Published December 16, 2010
Q: My ex-wife and I have had a lot of rough holidays together, but this is our first one since our divorce. Now, we’re negotiating who gets the kids when, and it’s terrible – especially for our kids. How can we help them have a “merry Christmas”?
Juli: Some experts on divorce have described it as a death – the death of a family, a marriage and a dream of happily ever after. As with any death, there is gut-wrenching grief associated with the loss, and learning to adapt to a “new normal.” At no time is this more poignant than at the holidays. Your kids are grieving the loss of their family as much as you are. It’s OK to let them express that and acknowledge that this Christmas will be difficult for everyone.
Although everyone gets hurt in a divorce, the children are the most obvious victims. They had no say in what happened, yet have to live with the painful aftermath. Research indicates that one of the top predictors of a child’s stability after divorce is the health of the relationship between his parents. Whatever conflicts, wounds and feelings you have toward each other, put them aside for the holidays and give your children a conflict-free Christmas. I’d encourage your former wife and you to do whatever you can to work together to make the holidays smooth for your kids.
If possible, share Christmas morning, celebrating together, or pitch in together to buy your kids gifts from both of you, instead of competing for who bought more gifts. I know these suggestions may sound far-fetched given the hostility that often accompanies divorce, but your kids deserve your effort toward peace. More than any shiny package under the Christmas tree, your children most want and need to know that Mom and Dad love them and are not going to fight over them.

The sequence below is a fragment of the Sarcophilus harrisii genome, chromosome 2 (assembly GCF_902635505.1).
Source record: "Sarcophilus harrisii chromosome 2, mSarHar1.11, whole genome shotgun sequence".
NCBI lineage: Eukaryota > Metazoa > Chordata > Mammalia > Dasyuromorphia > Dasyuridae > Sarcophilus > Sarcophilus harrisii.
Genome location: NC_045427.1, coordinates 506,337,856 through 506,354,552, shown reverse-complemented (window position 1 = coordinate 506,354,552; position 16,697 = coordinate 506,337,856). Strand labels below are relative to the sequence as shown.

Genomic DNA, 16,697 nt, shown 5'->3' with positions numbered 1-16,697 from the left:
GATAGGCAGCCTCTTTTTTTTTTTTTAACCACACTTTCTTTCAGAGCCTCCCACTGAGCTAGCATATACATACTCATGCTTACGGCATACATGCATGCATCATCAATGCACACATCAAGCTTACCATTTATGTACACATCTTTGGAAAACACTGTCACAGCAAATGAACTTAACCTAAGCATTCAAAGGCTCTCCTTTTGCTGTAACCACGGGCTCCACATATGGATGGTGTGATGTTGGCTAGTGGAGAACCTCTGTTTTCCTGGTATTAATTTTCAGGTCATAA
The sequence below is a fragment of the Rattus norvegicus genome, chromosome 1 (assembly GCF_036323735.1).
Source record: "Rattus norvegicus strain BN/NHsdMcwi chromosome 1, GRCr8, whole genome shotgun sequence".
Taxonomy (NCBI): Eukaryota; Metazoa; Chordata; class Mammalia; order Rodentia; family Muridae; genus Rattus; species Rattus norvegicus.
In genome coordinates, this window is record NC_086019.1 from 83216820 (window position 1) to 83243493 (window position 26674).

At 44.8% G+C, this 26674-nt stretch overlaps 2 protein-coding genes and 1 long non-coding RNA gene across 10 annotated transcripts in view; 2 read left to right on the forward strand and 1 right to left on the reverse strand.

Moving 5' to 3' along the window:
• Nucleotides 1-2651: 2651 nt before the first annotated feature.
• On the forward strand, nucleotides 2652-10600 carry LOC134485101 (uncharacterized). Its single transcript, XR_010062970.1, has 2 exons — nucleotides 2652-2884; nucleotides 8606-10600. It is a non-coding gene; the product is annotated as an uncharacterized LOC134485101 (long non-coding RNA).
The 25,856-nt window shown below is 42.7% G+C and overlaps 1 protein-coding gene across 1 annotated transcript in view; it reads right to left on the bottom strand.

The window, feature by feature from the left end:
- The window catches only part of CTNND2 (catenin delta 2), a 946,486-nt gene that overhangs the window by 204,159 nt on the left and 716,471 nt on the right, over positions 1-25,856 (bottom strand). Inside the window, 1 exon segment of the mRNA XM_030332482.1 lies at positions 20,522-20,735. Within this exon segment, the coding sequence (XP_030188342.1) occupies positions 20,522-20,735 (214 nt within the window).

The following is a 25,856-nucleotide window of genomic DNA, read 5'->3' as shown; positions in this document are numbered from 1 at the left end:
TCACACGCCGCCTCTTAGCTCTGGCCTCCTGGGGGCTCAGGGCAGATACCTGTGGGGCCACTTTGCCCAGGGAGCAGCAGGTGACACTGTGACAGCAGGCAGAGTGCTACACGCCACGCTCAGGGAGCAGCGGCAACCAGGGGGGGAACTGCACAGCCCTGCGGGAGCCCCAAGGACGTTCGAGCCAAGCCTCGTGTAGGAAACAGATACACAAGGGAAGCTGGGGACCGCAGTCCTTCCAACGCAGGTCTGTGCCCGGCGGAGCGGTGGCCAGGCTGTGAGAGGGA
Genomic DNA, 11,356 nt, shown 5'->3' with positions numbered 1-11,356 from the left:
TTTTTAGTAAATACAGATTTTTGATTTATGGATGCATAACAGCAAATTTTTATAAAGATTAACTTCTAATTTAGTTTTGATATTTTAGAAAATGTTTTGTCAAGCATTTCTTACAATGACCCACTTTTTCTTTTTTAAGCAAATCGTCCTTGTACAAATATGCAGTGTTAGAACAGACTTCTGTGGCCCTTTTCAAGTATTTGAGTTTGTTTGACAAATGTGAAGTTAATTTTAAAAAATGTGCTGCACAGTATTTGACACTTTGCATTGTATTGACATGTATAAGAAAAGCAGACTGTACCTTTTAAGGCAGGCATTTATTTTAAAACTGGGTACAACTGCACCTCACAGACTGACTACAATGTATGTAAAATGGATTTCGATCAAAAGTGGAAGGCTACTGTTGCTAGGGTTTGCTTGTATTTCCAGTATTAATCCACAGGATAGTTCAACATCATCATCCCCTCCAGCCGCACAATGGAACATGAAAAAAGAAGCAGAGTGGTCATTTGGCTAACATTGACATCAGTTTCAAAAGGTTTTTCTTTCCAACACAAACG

Q: Every Christmas, my kids get caught up in the desire for the latest toys and electronic gadgets. Not only is this expensive for my husband and me, but it seems to miss the point of Christmas entirely. Without being preachy, how can we teach our kids that it’s not just about getting stuff?
Jim: Children have a tendency to feel that the world revolves around them. Our culture encourages this problem by telling kids – and adults, too – to look out for No. 1. The materialism of the Christmas season only aggravates the problem.
In her book “Fun-Filled Parenting,” author Silvana Clark suggests that one of the best antidotes for self-centeredness is to volunteer as a family. It might be serving at a soup kitchen, or hosting a neighborhood bake sale and giving the proceeds to charity, or taking part in a church service project, or putting together Christmas care packages for the troops.
According to Clark, volunteering helps children learn four valuable lessons. First, it helps them understand that they’re not the center of the universe. Second, it enables kids to learn responsibility and gain self-confidence. Third, it puts them in touch with community resources and groups that depend on volunteers. And finally, volunteering helps kids build relationships with positive role models – men and women who have invested their lives in reaching out.
Here’s something that will really blow your kids’ minds: have them go through their stuff and identify a few things (in good condition) to give away to a needy family or shelter this year. Or better yet, have them pool their allowance and buy a few new items! This kind of selflessness goes against just about everything they’re hearing from the culture.
Jim Daly is president of Focus on the Family, host of the Focus on the Family radio program, and a husband and father of two.
Dr. Juli Slattery is a licensed psychologist, co-host of Focus on the Family, author of several books, and a wife and mother of three.
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